Skip to main content

Why My First $100,000 Was A Magical Milestone (And What Comes Next)

By Nicholas Mizera

Published June 28, 2023 • 4 Min Read

Reaching $100,000 in my investing account was my first major milestone, but it won’t be my last. Here’s how I got there and why every milestone matters – no matter how big or small.

When my wife and I started investing together, we kept hearing that our first goal should be to hit $100,000 – and that the sooner we got started, the better. Now we know why.

The first $100,000 is the hardest, Charlie Munger famously observed in the 1990s. But since Warren Buffet’s business partner first made his point, the satisfyingly round figure has taken on a life of its own. Ask experts and everyday investors, scroll through TikTok or Reddit, crack open a book on personal finance, and you’re liable to learn that there’s something magical about hitting six figures.

It’s more than just an impressive milestone. It could be a realistic goal for new investors – with nearly a quarter of American millennials reporting $100,000 in savings, according to a Bank of America report. That measurable dollar figure can provide the motivation we need to build wealth when goals like retirement seem too distant to conceive. But another reason some new investors set their sights on $100,000 is that that’s where many notice their investments take off, thanks to compounding.

Here’s an example. Say you start an investment that earns you 3.5 per cent interest annually – perhaps a hypothetical high-interest savings account – to which you add $1,000 every month. Starting from zero, you’d hit $100,000 in 7.3 years with no withdrawals. Not bad! But then you’d make your next $100,000 in 5.9 years. And the next hundred grand in just 4.9, and so on. The leap from $900,000 to $1,000,000 would take just 2.25 years.


This works for other investment types, as well. If you invest in mutual funds, exchange-traded funds (ETFs) or dividend-paying individual stocks, your holdings can compound when you reinvest those earnings.

Looking back, it’s hard not to wish I had started investing earlier, like my wife did. I opened a portfolio when I was around 30 years old. Had I started investing at 20, I could have potentially hit my milestones earlier and spared 30-year-old me the challenging work of catching up. Still, I feel nothing short of fortunate. Years after my wife and I got started, we have passed the $100,000 mark.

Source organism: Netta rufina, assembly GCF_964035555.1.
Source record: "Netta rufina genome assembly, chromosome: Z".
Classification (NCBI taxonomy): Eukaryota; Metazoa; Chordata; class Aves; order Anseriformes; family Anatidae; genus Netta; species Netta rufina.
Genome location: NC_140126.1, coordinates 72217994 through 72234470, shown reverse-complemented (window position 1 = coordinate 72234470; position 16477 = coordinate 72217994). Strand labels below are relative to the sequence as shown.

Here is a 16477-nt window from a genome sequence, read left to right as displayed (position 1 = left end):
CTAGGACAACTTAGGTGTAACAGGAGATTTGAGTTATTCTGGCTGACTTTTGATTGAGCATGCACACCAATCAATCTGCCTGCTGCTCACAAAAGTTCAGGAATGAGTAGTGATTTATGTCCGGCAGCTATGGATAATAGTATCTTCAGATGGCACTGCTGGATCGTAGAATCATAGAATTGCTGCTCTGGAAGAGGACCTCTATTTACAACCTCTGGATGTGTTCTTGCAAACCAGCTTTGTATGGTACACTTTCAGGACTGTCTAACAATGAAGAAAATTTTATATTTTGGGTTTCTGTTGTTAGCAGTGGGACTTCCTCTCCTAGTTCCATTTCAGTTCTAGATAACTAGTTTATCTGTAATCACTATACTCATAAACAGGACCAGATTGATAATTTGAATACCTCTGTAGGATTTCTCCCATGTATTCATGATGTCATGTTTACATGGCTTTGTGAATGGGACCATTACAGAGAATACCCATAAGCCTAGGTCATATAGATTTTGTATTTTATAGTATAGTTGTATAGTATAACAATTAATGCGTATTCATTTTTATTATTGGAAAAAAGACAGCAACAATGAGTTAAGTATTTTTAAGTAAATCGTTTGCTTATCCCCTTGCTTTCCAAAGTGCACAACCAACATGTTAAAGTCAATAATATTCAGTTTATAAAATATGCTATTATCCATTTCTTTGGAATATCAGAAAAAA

The question is: what happens next?

Investing after $100,000

What we do next will depend on our individual circumstances, but I’ve learned that there are some basic truths we can consider once we’ve amassed our first $100,000.

For one, you may also notice that fees associated with some holdings, like mutual funds or exchange-traded funds (ETFs), are more noticeable than when you started. I admit: I tended to uncritically gloss over relatively high fees in my early investing days. The fees rarely exceeded the cost of a single night out. But now, even if the management fees across your holdings average a modest one-per-cent annually, that means you have to be comfortable with paying $1,000 on a $100,000 investment. Now’s a good time to decide if an investment’s potential is worth the costs it incurs, especially if you’re looking long-term.

A lot may have changed in the years since you started investing. For example, we purchased a property and welcomed a child into our family, prompting us to reexamine our rate of investment, timeline and investment types (hello, education fund). For you, that could mean a new rate of pay, an unexpected windfall or expense, a change in health, or a lifestyle update. Whatever’s different, you can take steps to ensure your risk profile, profit expectations and goals shift accordingly.

Speaking of goals: $100,000 is a great number to shoot for, but you may consider defining your investing endgame in more concrete terms – that is, beyond a dollar amount. Again, it’s something I wish I had done sooner. If you haven’t already, ask yourself: Are you investing for retirement? A property? Something more near-term? Adding specificity to your goals can help motivate you to keep going and provide some food for thought the next time you face an emotional buy or sell decision.

Of course, no judgment if you simply decide to start working toward your next $100,000. Good luck.

Financial planning services and investment advice are provided by Royal Mutual Funds Inc. (RMFI). RMFI, RBC Global Asset Management Inc., Royal Bank of Canada, Royal Trust Corporation of Canada and The Royal Trust Company are separate corporate entities which are affiliated. RMFI is licensed as a financial services firm in the province of Quebec.

This article is intended as general information only and is not to be relied upon as constituting legal, financial or other professional advice. A professional advisor should be consulted regarding your specific situation. Information presented is believed to be factual and up-to-date but we do not guarantee its accuracy and it should not be regarded as a complete analysis of the subjects discussed. All expressions of opinion reflect the judgment of the authors as of the date of publication and are subject to change. No endorsement of any third parties or their advice, opinions, information, products or services is expressly given or implied by Royal Bank of Canada or any of its affiliates.

Share This Article


ETFs Personal Finance Retirement Savings